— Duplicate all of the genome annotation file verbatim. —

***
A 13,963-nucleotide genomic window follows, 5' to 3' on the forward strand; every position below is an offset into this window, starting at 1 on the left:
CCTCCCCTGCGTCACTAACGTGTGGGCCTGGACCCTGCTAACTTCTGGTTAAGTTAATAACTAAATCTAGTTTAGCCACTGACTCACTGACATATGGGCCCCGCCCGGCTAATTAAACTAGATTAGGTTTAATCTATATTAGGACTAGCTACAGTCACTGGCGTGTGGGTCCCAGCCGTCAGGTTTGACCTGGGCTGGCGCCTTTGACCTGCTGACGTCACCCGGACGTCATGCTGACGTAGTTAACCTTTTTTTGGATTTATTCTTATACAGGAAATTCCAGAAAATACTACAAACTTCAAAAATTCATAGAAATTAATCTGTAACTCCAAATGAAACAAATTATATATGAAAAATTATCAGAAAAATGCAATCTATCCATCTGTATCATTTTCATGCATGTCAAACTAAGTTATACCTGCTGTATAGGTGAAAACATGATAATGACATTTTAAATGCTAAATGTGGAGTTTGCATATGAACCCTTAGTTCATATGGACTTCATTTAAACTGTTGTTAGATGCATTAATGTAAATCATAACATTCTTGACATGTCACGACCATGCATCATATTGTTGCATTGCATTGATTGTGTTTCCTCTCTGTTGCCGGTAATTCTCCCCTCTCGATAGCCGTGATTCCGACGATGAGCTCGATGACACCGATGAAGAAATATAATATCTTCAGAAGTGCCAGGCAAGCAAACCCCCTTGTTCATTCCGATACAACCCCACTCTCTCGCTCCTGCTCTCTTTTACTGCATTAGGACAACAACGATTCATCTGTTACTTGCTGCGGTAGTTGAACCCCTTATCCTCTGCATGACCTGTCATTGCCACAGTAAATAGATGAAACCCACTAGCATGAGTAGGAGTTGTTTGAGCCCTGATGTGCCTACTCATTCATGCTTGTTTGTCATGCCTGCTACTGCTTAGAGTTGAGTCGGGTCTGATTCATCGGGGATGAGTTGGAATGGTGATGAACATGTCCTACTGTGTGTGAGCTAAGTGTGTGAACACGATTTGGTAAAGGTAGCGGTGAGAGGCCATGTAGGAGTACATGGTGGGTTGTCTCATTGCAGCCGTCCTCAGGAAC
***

A 13,963-nucleotide genomic window follows, 5' to 3' on the forward strand; every position below is an offset into this window, starting at 1 on the left:
CCTCCCCTGCGTCACTAACGTGTGGGCCTGGACCCTGCTAACTTCTGGTTAAGTTAATAACTAAATCTAGTTTAGCCACTGACTCACTGACATATGGGCCCCGCCCGGCTAATTAAACTAGATTAGGTTTAATCTATATTAGGACTAGCTACAGTCACTGGCGTGTGGGTCCCAGCCGTCAGGTTTGACCTGGGCTGGCGCCTTTGACCTGCTGACGTCACCCGGACGTCATGCTGACGTAGTTAACCTTTTTTTGGATTTATTCTTATACAGGAAATTCCAGAAAATACTACAAACTTCAAAAATTCATAGAAATTAATCTGTAACTCCAAATGAAACAAATTATATATGAAAAATTATCAGAAAAATGCAATCTATCCATCTGTATCATTTTCATGCATGTCAAACTAAGTTATACCTGCTGTATAGGTGAAAACATGATAATGACATTTTAAATGCTAAATGTGGAGTTTGCATATGAACCCTTAGTTCATATGGACTTCATTTAAACTGTTGTTAGATGCATTAATGTAAATCATAACATTCTTGACATGTCACGACCATGCATCATATTGTTGCATTGCATTGATTGTGTTTCCTCTCTGTTGCCGGTAATTCTCCCCTCTCGATAGCCGTGATTCCGACGATGAGCTCGATGACACCGATGAAGAAATATAATATCTTCAGAAGTGCCAGGCAAGCAAACCCCCTTGTTCATTCCGATACAACCCCACTCTCTCGCTCCTGCTCTCTTTTACTGCATTAGGACAACAACGATTCATCTGTTACTTGCTGCGGTAGTTGAACCCCTTATCCTCTGCATGACCTGTCATTGCCACAGTAAATAGATGAAACCCACTAGCATGAGTAGGAGTTGTTTGAGCCCTGATGTGCCTACTCATTCATGCTTGTTTGTCATGCCTGCTACTGCTTAGAGTTGAGTCGGGTCTGATTCATCGGGGATGAGTTGGAATGGTGATGAACATGTCCTACTGTGTGTGAGCTAAGTGTGTGAACACGATTTGGTAAAGGTAGCGGTGAGAGGCCATGTAGGAGTACATGGTGGGTTGTCTCATTGCAGCCGTCCTCAGGAAC